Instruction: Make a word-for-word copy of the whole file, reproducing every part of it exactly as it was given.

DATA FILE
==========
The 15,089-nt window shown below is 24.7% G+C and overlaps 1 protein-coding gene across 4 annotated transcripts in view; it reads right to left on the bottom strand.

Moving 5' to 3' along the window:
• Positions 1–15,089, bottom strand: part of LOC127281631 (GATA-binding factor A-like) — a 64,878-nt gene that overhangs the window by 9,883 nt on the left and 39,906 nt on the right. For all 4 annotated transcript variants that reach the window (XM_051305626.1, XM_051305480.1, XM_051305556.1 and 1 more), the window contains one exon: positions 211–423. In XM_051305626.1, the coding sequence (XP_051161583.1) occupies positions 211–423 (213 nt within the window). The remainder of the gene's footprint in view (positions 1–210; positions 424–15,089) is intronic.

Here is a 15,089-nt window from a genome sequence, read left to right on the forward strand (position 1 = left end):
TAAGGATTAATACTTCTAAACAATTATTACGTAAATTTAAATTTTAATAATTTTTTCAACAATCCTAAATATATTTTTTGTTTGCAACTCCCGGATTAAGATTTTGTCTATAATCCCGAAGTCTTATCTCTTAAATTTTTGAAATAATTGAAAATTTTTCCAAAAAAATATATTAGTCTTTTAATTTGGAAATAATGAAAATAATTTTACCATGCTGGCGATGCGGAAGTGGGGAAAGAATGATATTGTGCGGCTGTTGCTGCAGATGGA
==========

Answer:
The 15,089-nt window shown below is 24.7% G+C and overlaps 1 protein-coding gene across 4 annotated transcripts in view; it reads right to left on the bottom strand.

Moving 5' to 3' along the window:
• Positions 1–15,089, bottom strand: part of LOC127281631 (GATA-binding factor A-like) — a 64,878-nt gene that overhangs the window by 9,883 nt on the left and 39,906 nt on the right. For all 4 annotated transcript variants that reach the window (XM_051305626.1, XM_051305480.1, XM_051305556.1 and 1 more), the window contains one exon: positions 211–423. In XM_051305626.1, the coding sequence (XP_051161583.1) occupies positions 211–423 (213 nt within the window). The remainder of the gene's footprint in view (positions 1–210; positions 424–15,089) is intronic.

Here is a 15,089-nt window from a genome sequence, read left to right on the forward strand (position 1 = left end):
TAAGGATTAATACTTCTAAACAATTATTACGTAAATTTAAATTTTAATAATTTTTTCAACAATCCTAAATATATTTTTTGTTTGCAACTCCCGGATTAAGATTTTGTCTATAATCCCGAAGTCTTATCTCTTAAATTTTTGAAATAATTGAAAATTTTTCCAAAAAAATATATTAGTCTTTTAATTTGGAAATAATGAAAATAATTTTACCATGCTGGCGATGCGGAAGTGGGGAAAGAATGATATTGTGCGGCTGTTGCTGCAGATGGA